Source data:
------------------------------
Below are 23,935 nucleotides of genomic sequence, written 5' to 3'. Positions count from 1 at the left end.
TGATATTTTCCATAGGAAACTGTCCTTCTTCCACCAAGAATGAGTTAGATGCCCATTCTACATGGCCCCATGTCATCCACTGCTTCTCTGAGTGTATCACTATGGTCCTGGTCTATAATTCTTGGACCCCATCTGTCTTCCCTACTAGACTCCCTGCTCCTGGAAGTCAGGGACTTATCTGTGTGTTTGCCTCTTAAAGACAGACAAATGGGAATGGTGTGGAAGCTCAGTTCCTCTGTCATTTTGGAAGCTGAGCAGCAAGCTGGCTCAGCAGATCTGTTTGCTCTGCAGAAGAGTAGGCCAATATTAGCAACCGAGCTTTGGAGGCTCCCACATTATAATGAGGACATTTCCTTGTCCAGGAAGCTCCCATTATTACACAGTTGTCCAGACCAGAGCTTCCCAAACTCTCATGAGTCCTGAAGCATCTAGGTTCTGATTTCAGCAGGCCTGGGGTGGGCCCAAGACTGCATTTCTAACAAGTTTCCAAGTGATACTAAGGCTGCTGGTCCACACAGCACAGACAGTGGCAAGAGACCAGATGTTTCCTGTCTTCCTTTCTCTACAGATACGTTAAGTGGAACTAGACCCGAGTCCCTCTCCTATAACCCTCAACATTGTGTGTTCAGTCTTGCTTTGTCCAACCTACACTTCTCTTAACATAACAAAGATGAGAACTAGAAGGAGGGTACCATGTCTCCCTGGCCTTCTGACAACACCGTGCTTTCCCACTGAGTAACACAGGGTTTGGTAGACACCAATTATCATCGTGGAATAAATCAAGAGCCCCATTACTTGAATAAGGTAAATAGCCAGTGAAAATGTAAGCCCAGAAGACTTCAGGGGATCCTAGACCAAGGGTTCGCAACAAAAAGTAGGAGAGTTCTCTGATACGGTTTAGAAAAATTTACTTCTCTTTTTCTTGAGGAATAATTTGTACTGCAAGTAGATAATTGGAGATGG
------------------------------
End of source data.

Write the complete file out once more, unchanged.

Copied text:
Below are 23,935 nucleotides of genomic sequence, written 5' to 3'. Positions count from 1 at the left end.
TGATATTTTCCATAGGAAACTGTCCTTCTTCCACCAAGAATGAGTTAGATGCCCATTCTACATGGCCCCATGTCATCCACTGCTTCTCTGAGTGTATCACTATGGTCCTGGTCTATAATTCTTGGACCCCATCTGTCTTCCCTACTAGACTCCCTGCTCCTGGAAGTCAGGGACTTATCTGTGTGTTTGCCTCTTAAAGACAGACAAATGGGAATGGTGTGGAAGCTCAGTTCCTCTGTCATTTTGGAAGCTGAGCAGCAAGCTGGCTCAGCAGATCTGTTTGCTCTGCAGAAGAGTAGGCCAATATTAGCAACCGAGCTTTGGAGGCTCCCACATTATAATGAGGACATTTCCTTGTCCAGGAAGCTCCCATTATTACACAGTTGTCCAGACCAGAGCTTCCCAAACTCTCATGAGTCCTGAAGCATCTAGGTTCTGATTTCAGCAGGCCTGGGGTGGGCCCAAGACTGCATTTCTAACAAGTTTCCAAGTGATACTAAGGCTGCTGGTCCACACAGCACAGACAGTGGCAAGAGACCAGATGTTTCCTGTCTTCCTTTCTCTACAGATACGTTAAGTGGAACTAGACCCGAGTCCCTCTCCTATAACCCTCAACATTGTGTGTTCAGTCTTGCTTTGTCCAACCTACACTTCTCTTAACATAACAAAGATGAGAACTAGAAGGAGGGTACCATGTCTCCCTGGCCTTCTGACAACACCGTGCTTTCCCACTGAGTAACACAGGGTTTGGTAGACACCAATTATCATCGTGGAATAAATCAAGAGCCCCATTACTTGAATAAGGTAAATAGCCAGTGAAAATGTAAGCCCAGAAGACTTCAGGGGATCCTAGACCAAGGGTTCGCAACAAAAAGTAGGAGAGTTCTCTGATACGGTTTAGAAAAATTTACTTCTCTTTTTCTTGAGGAATAATTTGTACTGCAAGTAGATAATTGGAGATGG